Hanging out at the local Barnes & Noble this weekend, perusing through their magazine rack, I came across something interesting. Jiu-Jitsu Magazine! What’s this? Something new to the world of Jiu-Jitsu that has yet to be discovered?? Do my eye’s deceive me? It can’t be! No one would dare to move in on Gracie Magazine’s market! This must be a plot to lure me into to a devious trap that will ultimately lead to my untimely demise!
As I cautiously removed the magazine from its place between the Black Belt and UFC magazines, even more surprise came across my face. Eddie Bravo graced the cover (as best as Eddie Bravo can grace anything), with features from Reylan Gracie and Andre Galvao – two all-stars in their own rights. Flipping the cover open I found the pages were thick, glossy, and filled with color! This is not a cheaply produced money whore of advertising that has so many times come before, but a thoroughly planned and carefully crafted piece of art! The sweat and tears of editor Mike V. exude from the seams. You can tell he has poured himself into it.
Reading the index I found features that spoke to the amateur practitioner in me. Information on how to be prepared for your first tournament, Gi care instructions, stretching exercises, injury prevention and care, and most importantly, lots and LOTS of techniques! In this modern age of digital media you would think that the place for print has gone and left us. However, I think it provides a nice medium between lessons on video and practice on the mat. Two prime examples are Eddie Bravo and the Gracie Academy.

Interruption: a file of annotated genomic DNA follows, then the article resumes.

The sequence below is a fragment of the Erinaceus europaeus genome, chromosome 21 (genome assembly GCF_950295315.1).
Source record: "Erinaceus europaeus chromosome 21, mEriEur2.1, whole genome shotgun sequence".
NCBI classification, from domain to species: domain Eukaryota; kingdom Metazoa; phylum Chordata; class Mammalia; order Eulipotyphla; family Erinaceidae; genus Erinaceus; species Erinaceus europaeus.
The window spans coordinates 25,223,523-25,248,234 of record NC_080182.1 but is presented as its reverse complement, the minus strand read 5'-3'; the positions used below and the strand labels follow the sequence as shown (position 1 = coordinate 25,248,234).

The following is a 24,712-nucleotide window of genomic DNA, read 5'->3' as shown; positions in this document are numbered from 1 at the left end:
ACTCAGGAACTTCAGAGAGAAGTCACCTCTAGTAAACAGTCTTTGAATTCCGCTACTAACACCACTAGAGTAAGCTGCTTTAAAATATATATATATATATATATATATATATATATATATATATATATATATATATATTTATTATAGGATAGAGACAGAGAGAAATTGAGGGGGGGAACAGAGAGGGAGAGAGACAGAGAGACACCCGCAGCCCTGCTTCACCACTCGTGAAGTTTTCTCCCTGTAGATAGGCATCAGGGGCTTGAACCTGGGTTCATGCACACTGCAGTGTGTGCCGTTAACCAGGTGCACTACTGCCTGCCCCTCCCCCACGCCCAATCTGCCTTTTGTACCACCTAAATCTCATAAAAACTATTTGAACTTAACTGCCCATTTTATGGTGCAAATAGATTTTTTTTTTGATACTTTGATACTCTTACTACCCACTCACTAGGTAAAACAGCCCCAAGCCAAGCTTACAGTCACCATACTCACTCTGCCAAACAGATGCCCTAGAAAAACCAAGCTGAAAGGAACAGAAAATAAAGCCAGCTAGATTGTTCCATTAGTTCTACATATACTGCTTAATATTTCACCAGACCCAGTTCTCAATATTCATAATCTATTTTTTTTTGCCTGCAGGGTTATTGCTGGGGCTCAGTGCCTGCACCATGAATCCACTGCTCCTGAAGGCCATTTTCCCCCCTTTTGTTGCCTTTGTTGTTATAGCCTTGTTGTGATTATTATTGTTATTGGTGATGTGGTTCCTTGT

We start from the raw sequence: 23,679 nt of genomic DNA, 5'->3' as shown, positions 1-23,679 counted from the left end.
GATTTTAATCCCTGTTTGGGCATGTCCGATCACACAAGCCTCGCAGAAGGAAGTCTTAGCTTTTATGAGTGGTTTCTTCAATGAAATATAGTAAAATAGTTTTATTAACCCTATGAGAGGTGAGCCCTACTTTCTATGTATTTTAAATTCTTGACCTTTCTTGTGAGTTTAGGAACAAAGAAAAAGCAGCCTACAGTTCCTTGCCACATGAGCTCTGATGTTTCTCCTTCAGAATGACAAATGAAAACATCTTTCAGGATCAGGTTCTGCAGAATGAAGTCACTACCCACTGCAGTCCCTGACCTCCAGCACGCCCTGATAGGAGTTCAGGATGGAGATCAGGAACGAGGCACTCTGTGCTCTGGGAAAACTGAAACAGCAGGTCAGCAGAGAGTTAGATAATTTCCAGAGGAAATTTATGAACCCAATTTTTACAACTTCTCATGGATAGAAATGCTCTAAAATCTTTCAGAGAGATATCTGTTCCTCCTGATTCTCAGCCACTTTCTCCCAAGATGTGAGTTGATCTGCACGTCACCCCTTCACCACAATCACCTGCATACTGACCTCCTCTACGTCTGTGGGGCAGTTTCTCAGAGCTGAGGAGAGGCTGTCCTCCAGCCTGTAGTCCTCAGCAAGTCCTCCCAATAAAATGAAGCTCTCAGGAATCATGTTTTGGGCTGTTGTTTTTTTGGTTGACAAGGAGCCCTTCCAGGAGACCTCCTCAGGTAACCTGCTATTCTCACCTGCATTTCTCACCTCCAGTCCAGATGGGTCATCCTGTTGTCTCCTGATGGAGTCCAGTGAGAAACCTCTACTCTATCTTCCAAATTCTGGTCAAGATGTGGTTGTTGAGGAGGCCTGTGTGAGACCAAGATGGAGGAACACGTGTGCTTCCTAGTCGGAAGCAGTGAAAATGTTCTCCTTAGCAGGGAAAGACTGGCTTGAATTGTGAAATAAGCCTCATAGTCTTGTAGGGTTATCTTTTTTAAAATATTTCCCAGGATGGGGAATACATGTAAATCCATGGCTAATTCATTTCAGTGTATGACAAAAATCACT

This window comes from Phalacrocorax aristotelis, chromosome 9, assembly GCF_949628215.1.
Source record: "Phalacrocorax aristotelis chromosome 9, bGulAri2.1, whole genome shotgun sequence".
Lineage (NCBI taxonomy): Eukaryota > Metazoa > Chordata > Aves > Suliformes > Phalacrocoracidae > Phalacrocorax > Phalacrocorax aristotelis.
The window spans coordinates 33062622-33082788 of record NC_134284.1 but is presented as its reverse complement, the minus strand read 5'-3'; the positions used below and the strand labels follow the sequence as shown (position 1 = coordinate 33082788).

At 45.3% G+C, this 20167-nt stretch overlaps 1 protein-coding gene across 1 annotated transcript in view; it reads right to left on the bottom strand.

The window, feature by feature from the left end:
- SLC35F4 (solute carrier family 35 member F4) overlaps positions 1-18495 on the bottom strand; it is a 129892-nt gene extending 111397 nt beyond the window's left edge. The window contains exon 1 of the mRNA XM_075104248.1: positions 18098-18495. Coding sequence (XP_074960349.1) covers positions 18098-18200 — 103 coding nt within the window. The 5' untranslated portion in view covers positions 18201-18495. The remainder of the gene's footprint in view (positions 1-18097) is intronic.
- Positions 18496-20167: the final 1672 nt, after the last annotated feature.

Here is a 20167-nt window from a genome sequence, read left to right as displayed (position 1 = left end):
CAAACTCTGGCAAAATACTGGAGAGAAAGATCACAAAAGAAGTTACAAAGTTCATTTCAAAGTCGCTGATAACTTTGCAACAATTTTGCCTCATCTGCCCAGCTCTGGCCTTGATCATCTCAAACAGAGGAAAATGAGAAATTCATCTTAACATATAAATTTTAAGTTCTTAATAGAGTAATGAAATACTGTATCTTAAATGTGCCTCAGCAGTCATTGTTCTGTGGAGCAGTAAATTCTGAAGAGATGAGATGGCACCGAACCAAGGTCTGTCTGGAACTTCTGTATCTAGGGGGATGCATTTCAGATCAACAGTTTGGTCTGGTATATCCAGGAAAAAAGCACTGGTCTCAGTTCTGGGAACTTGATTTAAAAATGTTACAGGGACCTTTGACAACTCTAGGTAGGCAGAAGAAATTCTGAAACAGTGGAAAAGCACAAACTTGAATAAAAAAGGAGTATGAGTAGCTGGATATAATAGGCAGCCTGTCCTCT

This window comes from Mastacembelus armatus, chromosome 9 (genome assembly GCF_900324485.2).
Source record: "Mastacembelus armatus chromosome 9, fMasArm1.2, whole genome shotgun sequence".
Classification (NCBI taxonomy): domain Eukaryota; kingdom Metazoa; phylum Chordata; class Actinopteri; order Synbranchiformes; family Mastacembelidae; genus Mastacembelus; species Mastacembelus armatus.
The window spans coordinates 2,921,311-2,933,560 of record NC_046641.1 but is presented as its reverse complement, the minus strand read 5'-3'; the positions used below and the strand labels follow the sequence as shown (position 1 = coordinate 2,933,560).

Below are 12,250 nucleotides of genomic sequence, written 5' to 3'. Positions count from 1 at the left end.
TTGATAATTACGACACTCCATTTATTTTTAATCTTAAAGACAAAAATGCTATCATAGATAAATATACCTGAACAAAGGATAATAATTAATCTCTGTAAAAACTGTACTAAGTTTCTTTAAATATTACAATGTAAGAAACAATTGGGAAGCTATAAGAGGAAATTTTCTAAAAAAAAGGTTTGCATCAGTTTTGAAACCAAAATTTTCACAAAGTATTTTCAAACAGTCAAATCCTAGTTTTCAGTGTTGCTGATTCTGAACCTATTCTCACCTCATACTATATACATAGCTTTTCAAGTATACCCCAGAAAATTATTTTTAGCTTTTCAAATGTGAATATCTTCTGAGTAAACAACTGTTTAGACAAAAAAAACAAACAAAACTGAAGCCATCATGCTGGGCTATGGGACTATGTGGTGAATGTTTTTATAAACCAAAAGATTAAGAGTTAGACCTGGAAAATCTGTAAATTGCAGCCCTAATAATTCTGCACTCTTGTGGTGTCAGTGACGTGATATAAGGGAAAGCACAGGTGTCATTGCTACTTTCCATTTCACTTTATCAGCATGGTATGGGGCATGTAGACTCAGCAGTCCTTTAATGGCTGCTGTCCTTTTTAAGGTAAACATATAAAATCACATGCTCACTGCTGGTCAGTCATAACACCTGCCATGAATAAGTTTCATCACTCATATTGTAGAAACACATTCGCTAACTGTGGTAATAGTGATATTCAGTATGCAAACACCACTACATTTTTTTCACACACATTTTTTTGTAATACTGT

Eddie Bravo goes over a few guard techniques in the magazine (which are GREAT, by the way) and Reylan Gracie reviews some back mount techniques (also, very great). Each have their own websites which provide techniques specific to their style. You can log into their sites and, for a price, find and watch these very same lessons direct from the source! Put the print with the media and you now have a very precise set of techniques that you have ingested both visually through video and cognitively through reading. I’m sure I could cite some learning journal in the scientific community that says this is a good thing. It might even have some numbers and percentages.
What makes it better? How about the QR code that I just scanned with my iPhone that takes me to Jiu-Jitsu Magazine’s YouTube page where I can watch the video of the techniques from the printed article!! Triple whammy! Now I’ve got video from the source, printed media, and video from a different perspective.
Jiu-Jitsu Magazine also attacks the parts of the Jiu-Jitsu puzzle that are often overlooked. Such as strength and conditioning, for example. The amateur in me would just show up to the dojo, stretch a little, roll for an hour, and then bounce. Don’t judge me! You’ve all done it too! What you don’t realize (until your first tournament, anyway) is that cutting unnecessary body fat and adding strength and cardio are all parts of the game that need to be focused on. Want to be good? Practice. Want to be great? Shed fat, get lean, grow muscle, AND practice. This magazine covered how to do that! Incredible!
It’s nice to see this up and coming Jiu-Jitsu only focused magazine on the shelves. It’s a good sign for our sport. It’s a good sign for our economy. We don’t always get what we want but sometimes we find something we need. For a few $buck$ you can fill that brain-housing cranium of yours with some quality knowledge to help build that ever-expanding ground game. Get your copy TODAY!